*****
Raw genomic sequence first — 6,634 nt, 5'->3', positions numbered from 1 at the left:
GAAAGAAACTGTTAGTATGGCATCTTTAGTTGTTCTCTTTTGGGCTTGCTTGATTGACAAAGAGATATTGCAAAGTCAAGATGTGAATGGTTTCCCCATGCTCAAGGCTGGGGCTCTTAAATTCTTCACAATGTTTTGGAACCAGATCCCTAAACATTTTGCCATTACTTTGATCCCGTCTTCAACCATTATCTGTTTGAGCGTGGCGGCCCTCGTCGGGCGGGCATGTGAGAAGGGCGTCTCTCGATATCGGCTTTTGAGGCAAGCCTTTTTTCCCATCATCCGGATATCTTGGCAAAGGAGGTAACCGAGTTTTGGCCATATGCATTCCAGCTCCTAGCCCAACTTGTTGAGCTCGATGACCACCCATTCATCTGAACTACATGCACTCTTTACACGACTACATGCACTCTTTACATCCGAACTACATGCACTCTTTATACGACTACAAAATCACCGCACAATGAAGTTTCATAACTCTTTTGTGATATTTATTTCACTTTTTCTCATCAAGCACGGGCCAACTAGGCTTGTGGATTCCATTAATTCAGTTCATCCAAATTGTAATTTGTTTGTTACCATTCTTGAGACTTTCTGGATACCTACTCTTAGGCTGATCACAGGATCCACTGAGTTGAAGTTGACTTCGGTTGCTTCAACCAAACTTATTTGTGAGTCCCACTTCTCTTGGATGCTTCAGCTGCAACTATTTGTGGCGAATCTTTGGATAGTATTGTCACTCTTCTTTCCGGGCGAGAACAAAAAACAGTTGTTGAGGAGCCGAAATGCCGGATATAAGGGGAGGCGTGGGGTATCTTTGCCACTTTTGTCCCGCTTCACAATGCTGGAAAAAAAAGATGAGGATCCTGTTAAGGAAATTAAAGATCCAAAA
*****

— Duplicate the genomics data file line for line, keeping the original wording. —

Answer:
Raw genomic sequence first — 6,634 nt, 5'->3', positions numbered from 1 at the left:
GAAAGAAACTGTTAGTATGGCATCTTTAGTTGTTCTCTTTTGGGCTTGCTTGATTGACAAAGAGATATTGCAAAGTCAAGATGTGAATGGTTTCCCCATGCTCAAGGCTGGGGCTCTTAAATTCTTCACAATGTTTTGGAACCAGATCCCTAAACATTTTGCCATTACTTTGATCCCGTCTTCAACCATTATCTGTTTGAGCGTGGCGGCCCTCGTCGGGCGGGCATGTGAGAAGGGCGTCTCTCGATATCGGCTTTTGAGGCAAGCCTTTTTTCCCATCATCCGGATATCTTGGCAAAGGAGGTAACCGAGTTTTGGCCATATGCATTCCAGCTCCTAGCCCAACTTGTTGAGCTCGATGACCACCCATTCATCTGAACTACATGCACTCTTTACACGACTACATGCACTCTTTACATCCGAACTACATGCACTCTTTATACGACTACAAAATCACCGCACAATGAAGTTTCATAACTCTTTTGTGATATTTATTTCACTTTTTCTCATCAAGCACGGGCCAACTAGGCTTGTGGATTCCATTAATTCAGTTCATCCAAATTGTAATTTGTTTGTTACCATTCTTGAGACTTTCTGGATACCTACTCTTAGGCTGATCACAGGATCCACTGAGTTGAAGTTGACTTCGGTTGCTTCAACCAAACTTATTTGTGAGTCCCACTTCTCTTGGATGCTTCAGCTGCAACTATTTGTGGCGAATCTTTGGATAGTATTGTCACTCTTCTTTCCGGGCGAGAACAAAAAACAGTTGTTGAGGAGCCGAAATGCCGGATATAAGGGGAGGCGTGGGGTATCTTTGCCACTTTTGTCCCGCTTCACAATGCTGGAAAAAAAAGATGAGGATCCTGTTAAGGAAATTAAAGATCCAAAA